However, where the game falls off is in terms of animation. Basic move animations look good and seem appropriately brutal, where necessary. Unfortunately, oftentimes glitches will pop up that frequently break the action. Examples include initiating a move and suddenly having both your character and your opponent teleport halfway across the ring, with about half of the animation just skipped over. Sometimes you'll be brawling near the ring ropes, and suddenly one wrestler will be outside the ring while you're still engaged in an animation that should have you attached to the other wrestler. We've even encountered a couple of instances of both wrestlers performing completely different move animations at the same time--like one wrestler performing a double-underhook suplex while the other was being pile-drived. The game is also rife with clipping issues--and not just the usual wrestling-game-clipping problems either. Sometimes the ring ropes will just clip right through your wrestler rather than bouncing off of him. No one of these issues is frequent enough to pop up every time you play, but they all happen enough to be a real nuisance. Between the Xbox and PS2 versions of Legends of Wrestling, the two look practically identical. The Xbox version is a little brighter-looking and partakes in slightly more liberal usage of a motion-blurring effect during entrances and such, but otherwise, they're visually quite comparable.
Audio is another category where Showdown doesn't especially excel. In-game commentary is provided by the classic WCW trio of Tony Schiovane, Bobby "The Brain" Heenan, and Larry Zbysko. As with most wrestling game commentary, the actual topicality of their commentary is very general, so as to avoid too many gaffes. You'll get some repetitive history on the grapplers in the ring and occasional bouts of play-by-play, but all of it is so utterly uninteresting and halfheartedly delivered that it just doesn't matter. Aside from a few exceptions, wrestler entrances consist of mostly generic interpretations of classic theme songs, none of which are all that great. In the ring, the game does sound good, though. The slams to the mat, the sounds of fists hitting flesh, and the other noises akin to a professional wrestling match are nicely done and add to the authenticity of the whole experience. All told, however, the game just doesn't have much more than sound effects going for it audibly.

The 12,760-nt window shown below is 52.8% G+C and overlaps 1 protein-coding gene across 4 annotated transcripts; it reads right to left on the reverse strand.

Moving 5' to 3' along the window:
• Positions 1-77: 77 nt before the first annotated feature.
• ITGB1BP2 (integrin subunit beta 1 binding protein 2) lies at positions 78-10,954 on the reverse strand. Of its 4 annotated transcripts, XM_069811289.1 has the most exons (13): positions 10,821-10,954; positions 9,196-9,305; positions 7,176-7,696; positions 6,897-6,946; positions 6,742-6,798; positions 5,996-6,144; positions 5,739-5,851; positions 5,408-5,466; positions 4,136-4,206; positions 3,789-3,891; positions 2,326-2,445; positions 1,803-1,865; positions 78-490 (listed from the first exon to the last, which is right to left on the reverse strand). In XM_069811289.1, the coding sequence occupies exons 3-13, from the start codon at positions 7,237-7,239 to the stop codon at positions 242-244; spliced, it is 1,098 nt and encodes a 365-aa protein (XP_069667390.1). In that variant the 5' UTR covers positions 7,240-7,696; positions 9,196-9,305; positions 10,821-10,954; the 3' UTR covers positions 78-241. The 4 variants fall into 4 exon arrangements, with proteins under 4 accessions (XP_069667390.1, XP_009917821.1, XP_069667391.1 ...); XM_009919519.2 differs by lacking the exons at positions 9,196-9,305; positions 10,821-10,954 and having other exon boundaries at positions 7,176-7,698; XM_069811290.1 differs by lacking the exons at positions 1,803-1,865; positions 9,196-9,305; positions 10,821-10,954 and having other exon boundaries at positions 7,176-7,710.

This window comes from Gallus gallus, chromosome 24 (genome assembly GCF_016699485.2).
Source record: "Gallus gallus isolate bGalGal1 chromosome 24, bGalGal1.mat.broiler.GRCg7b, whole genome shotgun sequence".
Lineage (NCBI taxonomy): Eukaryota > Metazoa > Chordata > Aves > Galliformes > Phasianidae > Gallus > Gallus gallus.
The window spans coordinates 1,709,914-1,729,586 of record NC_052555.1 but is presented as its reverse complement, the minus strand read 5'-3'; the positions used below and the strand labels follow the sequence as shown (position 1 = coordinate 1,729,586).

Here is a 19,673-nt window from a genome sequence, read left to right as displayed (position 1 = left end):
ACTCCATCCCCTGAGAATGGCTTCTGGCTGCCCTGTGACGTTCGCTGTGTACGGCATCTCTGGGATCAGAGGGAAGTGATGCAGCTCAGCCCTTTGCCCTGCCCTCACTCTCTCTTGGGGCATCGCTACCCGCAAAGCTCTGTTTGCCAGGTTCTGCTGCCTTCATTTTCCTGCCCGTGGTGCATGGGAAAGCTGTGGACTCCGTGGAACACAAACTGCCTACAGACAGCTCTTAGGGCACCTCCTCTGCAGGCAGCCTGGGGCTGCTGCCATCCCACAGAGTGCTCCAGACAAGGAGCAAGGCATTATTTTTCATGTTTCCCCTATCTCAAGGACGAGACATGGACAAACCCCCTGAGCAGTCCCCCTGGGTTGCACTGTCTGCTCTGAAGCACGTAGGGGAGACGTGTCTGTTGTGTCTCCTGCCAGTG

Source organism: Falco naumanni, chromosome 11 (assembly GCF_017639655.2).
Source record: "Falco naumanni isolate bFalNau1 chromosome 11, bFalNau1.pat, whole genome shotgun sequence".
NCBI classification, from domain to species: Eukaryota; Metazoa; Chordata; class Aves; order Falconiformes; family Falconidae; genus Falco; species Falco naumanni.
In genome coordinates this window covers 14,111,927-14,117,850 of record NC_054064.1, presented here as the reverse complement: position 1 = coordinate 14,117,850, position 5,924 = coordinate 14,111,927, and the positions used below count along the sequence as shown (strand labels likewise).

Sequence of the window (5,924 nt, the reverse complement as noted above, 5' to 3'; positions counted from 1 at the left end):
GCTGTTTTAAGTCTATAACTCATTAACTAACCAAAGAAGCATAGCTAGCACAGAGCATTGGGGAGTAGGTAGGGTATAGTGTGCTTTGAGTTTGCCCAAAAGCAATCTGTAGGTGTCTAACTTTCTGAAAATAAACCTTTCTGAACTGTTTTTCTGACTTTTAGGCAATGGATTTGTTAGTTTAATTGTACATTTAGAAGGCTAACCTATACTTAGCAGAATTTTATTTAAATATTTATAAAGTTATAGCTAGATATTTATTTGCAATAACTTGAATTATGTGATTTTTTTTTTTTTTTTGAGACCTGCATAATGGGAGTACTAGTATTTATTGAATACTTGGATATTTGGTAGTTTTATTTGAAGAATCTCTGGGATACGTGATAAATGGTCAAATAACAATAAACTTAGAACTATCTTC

In the end, Showdown: Legends of Wrestling is a game that simply cannot shake off the problems of its predecessors. Everything positive that has been added to the game doesn't do anything to counteract the mechanical artificial intelligence and visual problems that plague much of it. Still, despite all of these problems, this is definitely the most cohesive game that the Legends of Wrestling series has ever managed to produce, and if you had any affection for the previous games, or even just the concept, the game is worth renting just to play a few classic bouts with some of wrestling's greatest names. Outside of a rental, however, Showdown just doesn't have enough going for it to compete with the big boys of the wrestling game genre.